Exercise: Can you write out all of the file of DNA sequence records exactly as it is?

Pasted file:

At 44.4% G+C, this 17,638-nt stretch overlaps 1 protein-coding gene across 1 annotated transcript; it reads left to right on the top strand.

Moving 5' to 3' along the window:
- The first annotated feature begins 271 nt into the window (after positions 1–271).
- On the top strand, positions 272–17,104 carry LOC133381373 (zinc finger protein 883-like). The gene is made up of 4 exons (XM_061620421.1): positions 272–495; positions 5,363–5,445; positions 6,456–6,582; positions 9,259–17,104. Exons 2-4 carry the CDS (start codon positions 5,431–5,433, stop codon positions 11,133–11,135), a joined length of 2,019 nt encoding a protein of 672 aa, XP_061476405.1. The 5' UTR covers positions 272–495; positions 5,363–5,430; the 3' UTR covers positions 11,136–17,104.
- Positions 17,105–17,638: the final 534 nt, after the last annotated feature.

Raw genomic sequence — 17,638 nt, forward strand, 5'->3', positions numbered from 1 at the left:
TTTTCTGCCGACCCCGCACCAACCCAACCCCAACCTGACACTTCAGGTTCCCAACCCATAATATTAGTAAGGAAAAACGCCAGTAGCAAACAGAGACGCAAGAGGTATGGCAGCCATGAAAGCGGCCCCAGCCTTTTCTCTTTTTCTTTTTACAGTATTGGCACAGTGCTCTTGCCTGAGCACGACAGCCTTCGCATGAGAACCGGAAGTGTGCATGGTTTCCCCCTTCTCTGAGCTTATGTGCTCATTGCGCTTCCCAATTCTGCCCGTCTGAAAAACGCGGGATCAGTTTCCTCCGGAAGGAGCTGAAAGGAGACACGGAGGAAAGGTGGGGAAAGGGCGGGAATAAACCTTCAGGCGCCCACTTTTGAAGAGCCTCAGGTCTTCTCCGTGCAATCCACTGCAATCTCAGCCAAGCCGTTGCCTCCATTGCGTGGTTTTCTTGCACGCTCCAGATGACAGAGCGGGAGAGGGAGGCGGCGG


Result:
At 44.4% G+C, this 17,638-nt stretch overlaps 1 protein-coding gene across 1 annotated transcript; it reads left to right on the top strand.

Moving 5' to 3' along the window:
- The first annotated feature begins 271 nt into the window (after positions 1–271).
- On the top strand, positions 272–17,104 carry LOC133381373 (zinc finger protein 883-like). The gene is made up of 4 exons (XM_061620421.1): positions 272–495; positions 5,363–5,445; positions 6,456–6,582; positions 9,259–17,104. Exons 2-4 carry the CDS (start codon positions 5,431–5,433, stop codon positions 11,133–11,135), a joined length of 2,019 nt encoding a protein of 672 aa, XP_061476405.1. The 5' UTR covers positions 272–495; positions 5,363–5,430; the 3' UTR covers positions 11,136–17,104.
- Positions 17,105–17,638: the final 534 nt, after the last annotated feature.

Raw genomic sequence — 17,638 nt, forward strand, 5'->3', positions numbered from 1 at the left:
TTTTCTGCCGACCCCGCACCAACCCAACCCCAACCTGACACTTCAGGTTCCCAACCCATAATATTAGTAAGGAAAAACGCCAGTAGCAAACAGAGACGCAAGAGGTATGGCAGCCATGAAAGCGGCCCCAGCCTTTTCTCTTTTTCTTTTTACAGTATTGGCACAGTGCTCTTGCCTGAGCACGACAGCCTTCGCATGAGAACCGGAAGTGTGCATGGTTTCCCCCTTCTCTGAGCTTATGTGCTCATTGCGCTTCCCAATTCTGCCCGTCTGAAAAACGCGGGATCAGTTTCCTCCGGAAGGAGCTGAAAGGAGACACGGAGGAAAGGTGGGGAAAGGGCGGGAATAAACCTTCAGGCGCCCACTTTTGAAGAGCCTCAGGTCTTCTCCGTGCAATCCACTGCAATCTCAGCCAAGCCGTTGCCTCCATTGCGTGGTTTTCTTGCACGCTCCAGATGACAGAGCGGGAGAGGGAGGCGGCGG